The court cannot teach people morality, as the Madras Supreme Court recently discovered when it dismissed a criminal defamation case (Balamurugan vs. State) against people who posted cartoons on its Facebook page.
“But the court cannot teach people morality (sic), society must develop and follow moral standards,” the court emphasized. Balamurugan posted a cartoon of the self-immolation incident outside a collector’s office in a district in Tirunelveli in 2017 on his personal Facebook page, showing a burning corpse of a child with three files, the collector area.
The police chief and the prime minister of Tamil Nadu saw the same thing, their private parts were covered with money.
Regional collectors are more willing to appeal Balamurugan’s comments. On this basis, criminal cases are punishable under Article 501 (criminal defamation) of the Indian Penal Code and Article 67 (publishing or disseminating obscene materials) of the Information Act of 2000. ).
The defendant is more willing to apply to the National High Court to revoke the First Information Report (FIR). The court pointed out that the question to be examined is “where should the basic rights of freedom of thought and speech begin and where should they end.””In a democratic country, freedom of thought, speech, and speech is the foundation of democracy.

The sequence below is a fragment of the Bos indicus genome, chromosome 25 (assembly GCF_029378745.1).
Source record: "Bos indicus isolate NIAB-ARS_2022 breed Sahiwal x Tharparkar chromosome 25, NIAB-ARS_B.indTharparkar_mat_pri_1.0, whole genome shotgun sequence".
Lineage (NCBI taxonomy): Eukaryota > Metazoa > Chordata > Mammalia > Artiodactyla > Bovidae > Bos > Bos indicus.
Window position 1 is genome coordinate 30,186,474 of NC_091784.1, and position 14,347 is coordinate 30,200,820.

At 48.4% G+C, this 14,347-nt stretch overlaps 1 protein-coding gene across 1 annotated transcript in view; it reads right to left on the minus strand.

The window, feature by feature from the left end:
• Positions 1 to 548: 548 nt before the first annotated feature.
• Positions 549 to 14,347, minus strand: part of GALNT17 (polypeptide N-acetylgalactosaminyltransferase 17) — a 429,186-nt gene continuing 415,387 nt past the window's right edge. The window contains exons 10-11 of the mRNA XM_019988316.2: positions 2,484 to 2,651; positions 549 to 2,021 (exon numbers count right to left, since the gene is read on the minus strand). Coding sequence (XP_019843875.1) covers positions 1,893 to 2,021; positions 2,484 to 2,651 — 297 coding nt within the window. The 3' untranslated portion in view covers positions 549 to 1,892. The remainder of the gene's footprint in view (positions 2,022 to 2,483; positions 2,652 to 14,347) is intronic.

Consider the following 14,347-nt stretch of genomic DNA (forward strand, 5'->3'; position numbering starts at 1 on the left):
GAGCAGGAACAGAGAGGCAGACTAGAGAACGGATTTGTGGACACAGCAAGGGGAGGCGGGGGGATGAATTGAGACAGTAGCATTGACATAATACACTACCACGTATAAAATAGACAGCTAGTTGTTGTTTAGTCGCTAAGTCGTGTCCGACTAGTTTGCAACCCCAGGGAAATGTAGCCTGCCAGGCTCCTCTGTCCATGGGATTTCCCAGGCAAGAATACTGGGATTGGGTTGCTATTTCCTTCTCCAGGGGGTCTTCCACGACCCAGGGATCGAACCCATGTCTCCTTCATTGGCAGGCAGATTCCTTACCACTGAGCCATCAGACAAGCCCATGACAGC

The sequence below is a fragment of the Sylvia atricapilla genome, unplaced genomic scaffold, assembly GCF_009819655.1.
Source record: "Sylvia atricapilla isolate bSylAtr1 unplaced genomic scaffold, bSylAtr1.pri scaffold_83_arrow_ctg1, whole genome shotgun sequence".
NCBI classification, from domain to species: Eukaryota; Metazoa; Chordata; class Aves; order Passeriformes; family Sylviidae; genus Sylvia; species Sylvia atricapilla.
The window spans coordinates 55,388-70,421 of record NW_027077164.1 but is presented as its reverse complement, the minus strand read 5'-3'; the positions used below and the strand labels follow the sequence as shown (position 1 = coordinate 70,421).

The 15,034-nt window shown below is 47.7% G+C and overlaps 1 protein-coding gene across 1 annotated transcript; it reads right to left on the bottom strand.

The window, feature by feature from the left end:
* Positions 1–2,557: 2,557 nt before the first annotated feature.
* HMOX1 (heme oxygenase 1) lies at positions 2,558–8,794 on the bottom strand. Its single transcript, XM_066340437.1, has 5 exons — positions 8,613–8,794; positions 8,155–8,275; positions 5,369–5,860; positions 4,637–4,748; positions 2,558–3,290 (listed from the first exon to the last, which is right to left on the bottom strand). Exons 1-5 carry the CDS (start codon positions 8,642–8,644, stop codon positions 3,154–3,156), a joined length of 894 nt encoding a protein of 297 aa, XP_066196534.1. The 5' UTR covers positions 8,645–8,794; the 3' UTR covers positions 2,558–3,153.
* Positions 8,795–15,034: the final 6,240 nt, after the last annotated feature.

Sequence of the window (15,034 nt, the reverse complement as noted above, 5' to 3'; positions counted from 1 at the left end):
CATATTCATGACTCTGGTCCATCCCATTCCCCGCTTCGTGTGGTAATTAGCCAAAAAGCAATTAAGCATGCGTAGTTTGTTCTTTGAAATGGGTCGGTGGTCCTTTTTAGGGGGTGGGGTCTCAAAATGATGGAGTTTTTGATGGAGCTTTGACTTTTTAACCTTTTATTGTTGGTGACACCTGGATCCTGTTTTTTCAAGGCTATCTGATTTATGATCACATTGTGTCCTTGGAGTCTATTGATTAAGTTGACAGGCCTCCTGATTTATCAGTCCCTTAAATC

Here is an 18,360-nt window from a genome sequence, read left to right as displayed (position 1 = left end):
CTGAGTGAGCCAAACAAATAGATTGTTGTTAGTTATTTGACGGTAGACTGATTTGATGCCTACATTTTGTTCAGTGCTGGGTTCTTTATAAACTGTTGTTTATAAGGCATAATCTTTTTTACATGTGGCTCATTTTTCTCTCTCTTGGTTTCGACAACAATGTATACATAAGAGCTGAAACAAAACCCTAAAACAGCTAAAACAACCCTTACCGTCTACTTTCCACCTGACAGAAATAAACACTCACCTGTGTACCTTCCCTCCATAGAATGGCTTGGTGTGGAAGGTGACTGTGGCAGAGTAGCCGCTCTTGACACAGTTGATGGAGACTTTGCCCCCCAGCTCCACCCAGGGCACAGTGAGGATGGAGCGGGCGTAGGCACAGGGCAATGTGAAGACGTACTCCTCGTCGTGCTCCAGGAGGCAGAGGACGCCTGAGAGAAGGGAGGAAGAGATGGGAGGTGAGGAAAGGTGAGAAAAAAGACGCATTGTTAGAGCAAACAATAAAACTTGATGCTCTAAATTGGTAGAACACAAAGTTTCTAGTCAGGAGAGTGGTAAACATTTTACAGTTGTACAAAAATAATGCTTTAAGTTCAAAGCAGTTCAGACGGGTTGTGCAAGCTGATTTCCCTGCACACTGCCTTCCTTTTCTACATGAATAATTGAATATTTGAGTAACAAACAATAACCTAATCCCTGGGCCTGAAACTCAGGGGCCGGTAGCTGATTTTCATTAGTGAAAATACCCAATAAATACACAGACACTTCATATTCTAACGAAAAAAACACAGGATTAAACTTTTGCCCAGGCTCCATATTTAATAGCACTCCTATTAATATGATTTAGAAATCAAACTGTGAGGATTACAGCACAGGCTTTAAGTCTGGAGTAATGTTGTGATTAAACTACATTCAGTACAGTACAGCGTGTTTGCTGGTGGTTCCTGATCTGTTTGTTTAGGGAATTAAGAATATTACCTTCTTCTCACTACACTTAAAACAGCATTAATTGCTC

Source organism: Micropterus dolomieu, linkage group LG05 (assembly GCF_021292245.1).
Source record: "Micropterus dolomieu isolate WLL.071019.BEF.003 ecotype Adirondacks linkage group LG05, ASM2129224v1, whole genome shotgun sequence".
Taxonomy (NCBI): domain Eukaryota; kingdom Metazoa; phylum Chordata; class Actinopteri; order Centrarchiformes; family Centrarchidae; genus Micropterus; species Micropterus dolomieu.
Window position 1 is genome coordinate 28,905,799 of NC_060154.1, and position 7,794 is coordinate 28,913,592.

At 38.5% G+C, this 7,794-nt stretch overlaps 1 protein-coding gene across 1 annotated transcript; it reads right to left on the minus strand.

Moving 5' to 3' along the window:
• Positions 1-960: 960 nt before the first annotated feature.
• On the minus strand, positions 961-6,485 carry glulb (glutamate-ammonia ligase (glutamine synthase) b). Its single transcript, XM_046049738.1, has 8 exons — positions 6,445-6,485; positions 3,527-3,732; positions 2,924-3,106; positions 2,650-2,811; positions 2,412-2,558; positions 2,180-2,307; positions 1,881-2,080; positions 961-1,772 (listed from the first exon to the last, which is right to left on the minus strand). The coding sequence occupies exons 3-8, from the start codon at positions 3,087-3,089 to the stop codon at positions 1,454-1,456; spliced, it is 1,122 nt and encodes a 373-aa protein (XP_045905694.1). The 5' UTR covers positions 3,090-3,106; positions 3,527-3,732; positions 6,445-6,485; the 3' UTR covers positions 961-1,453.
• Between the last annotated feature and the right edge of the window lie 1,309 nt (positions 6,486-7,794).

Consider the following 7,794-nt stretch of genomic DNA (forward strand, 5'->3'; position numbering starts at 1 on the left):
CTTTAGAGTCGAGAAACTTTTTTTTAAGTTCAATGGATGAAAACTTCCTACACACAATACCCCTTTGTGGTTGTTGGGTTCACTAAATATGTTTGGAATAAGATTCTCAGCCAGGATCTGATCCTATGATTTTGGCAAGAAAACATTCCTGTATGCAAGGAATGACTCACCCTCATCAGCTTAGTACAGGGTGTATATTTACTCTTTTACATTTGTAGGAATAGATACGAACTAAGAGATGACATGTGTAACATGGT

Without democracy, there will be no democracy, and there will be no development of human society,” the court said. The complainant wishes to express his anger, pain and criticism that neither the administration nor the police have the ability to curb creditors charging excessively high interest rates.
“The loaner’s excessive interest requirements caused the lives of three people at the point of collection. What the applicant wanted to explain and attract attention was not pain, criticism, or social interest, but the way of expression that caused controversy.”
The order read: ” As a result, the officials of the district police chief have caused controversy.” The court held that some people may think the cartoons are exaggerated or obscene, and some people think that this expresses the authorities’ indifference to protecting citizens’ lives, so different people may have different views on the cartoons.
Although the cartoon may humiliate the payee, the applicant tried to reflect the authorities’ position on creditors’ excessive demand for interest.The court concluded that the plaintiff had no intention of slandering the collector.
“It does not make sense to continue investigating the petitioner. In my opinion, there is no crime in the cartoon, which means that the criminal case can be dropped,” the court ruled.
The prosecutor S. Vanchinatan appeared before the petitioner, and the prosecutor M. Ganesan appeared before the national authorities.